Coplay approves new housing complex
As expected, Coplay Borough Council approved a new apartment complex at its meeting June 12.
The project is sponsored by DVS Enterprises and consists of multiple apartment buildings near the Ironton Rail Trail and the new Saylor Park. The new project mimics a similar-styled project across the street.
Council’s main concerns were with stormwater runoff. Ultimately, council agreed the protections and safeguards offered by the developer were adequate.
All bids for paving work at Hohls and Keystone alleys were received. The bids were turned over to the township engineer for review. Council will vote on the bids at its next regular meeting in July.
Shari Noctor addressed council regarding her summer breakfast programs. She is the executive for Whitehall-Coplay Hunger Initiative.
“We have a summer program where students can come in for breakfast and take home a lunch,” she said. “We make sure they read while they are here. Students who don’t read over the summer lose a grade level in comprehension.”
Noctor said she sent out invitations to families that qualify in the area.
According to Noctor, the family poverty level is now anything below $50,000. The statistics show that 33 percent of the population falls into the poverty column. They are eligible for the free meals.
Mary Howell and Jeanne Hudak asked council about feral cats. There seems to be a large contingent living under a nearby shed on their neighbor’s property. Howell wondered if there is anything the borough could do to contain the problem. Council President Louis Bodish suggested a sit-down with the neighbor, but they said that was tried and did not work. The matter will get some attention from code enforcement.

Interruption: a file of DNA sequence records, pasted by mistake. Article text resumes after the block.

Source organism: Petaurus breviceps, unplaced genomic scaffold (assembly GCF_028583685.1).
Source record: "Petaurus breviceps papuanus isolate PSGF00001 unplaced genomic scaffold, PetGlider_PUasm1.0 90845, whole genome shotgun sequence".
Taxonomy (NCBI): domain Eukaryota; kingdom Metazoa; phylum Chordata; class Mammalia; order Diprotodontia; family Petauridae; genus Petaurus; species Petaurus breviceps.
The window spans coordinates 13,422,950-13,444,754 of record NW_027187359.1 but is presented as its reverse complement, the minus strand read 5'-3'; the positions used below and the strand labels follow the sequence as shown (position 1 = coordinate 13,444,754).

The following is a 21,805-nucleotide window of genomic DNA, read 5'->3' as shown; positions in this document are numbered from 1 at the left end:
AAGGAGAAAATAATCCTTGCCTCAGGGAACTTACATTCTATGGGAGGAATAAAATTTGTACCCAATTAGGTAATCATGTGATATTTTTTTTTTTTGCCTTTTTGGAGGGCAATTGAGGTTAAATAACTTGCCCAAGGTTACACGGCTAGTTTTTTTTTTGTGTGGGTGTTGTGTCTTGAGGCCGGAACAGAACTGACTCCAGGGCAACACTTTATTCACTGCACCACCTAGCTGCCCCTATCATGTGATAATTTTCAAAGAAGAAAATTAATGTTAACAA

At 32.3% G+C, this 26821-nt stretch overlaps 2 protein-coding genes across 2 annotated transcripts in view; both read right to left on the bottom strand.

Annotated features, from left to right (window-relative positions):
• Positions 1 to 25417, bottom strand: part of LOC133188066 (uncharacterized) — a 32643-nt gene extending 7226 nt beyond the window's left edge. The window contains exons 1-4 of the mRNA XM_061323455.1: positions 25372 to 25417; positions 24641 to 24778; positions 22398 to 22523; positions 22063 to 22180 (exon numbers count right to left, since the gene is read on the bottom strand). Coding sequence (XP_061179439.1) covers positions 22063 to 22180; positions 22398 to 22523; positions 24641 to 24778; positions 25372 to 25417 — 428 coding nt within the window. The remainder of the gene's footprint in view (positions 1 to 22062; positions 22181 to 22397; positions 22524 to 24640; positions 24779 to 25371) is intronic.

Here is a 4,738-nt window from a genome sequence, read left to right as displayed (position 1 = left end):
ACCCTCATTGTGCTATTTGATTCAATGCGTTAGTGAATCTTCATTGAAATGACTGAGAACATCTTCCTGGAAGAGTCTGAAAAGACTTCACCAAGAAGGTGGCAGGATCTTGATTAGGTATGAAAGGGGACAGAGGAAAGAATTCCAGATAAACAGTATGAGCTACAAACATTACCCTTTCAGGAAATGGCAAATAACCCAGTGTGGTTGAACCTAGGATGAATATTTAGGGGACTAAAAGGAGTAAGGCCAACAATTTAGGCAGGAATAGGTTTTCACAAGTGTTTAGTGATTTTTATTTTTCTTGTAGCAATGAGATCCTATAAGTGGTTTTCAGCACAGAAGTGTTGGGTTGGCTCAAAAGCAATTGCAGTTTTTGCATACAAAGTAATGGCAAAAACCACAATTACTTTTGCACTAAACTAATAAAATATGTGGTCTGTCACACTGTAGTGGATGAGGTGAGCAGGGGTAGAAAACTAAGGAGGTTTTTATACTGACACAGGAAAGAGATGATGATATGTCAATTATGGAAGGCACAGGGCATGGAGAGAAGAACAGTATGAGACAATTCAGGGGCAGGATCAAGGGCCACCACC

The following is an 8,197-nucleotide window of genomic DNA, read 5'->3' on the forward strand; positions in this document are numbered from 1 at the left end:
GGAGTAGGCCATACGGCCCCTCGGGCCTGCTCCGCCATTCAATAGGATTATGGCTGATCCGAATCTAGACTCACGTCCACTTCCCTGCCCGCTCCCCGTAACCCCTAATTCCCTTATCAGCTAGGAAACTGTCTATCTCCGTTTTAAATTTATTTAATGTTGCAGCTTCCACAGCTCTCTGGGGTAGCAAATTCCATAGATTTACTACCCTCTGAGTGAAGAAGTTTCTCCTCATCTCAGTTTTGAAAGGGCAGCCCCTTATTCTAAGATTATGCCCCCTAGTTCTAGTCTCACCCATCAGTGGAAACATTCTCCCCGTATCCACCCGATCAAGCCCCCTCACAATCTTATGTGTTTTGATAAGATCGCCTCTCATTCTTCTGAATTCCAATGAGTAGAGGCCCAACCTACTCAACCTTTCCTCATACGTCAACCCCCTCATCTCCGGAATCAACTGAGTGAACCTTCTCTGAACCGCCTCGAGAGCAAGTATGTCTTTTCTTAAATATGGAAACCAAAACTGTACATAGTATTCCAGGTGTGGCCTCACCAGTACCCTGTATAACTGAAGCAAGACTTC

Bodish explained the only limitation from the borough regards the number of pets in a household.
Howell confirmed Coplay Feral Cat Committee no longer exists. The borough has a contract with the Sanctuary at Haafsville to reduce the number of feral cats.
Councilmen Stephen Burker and Charles Sodl expressed their dismay over reports that say polychlorinated biphenyls, or PCBs, were dumped at Coplay Aggregates quarry. With assistance from state representatives and Pennsylvania Department of Environmental Protection officials, Coplay wants to get to the bottom of what caused the problem.
“It’s a serious issue that could affect not only well water, but also the Lehigh River,” Burker said.
Borough water supplies are provided by Coplay-Whitehall Sewer Authority (CWSA) and are considered safe and not affected by the potential release of contaminates from the quarry.
The construction projects on Hokendauqua and Front streets are in progress. Front Street, after its long delay, is moving forward. According to the township engineer, the binder coat is in progress. Hokendauqua Street is being milled down to accept new asphalt.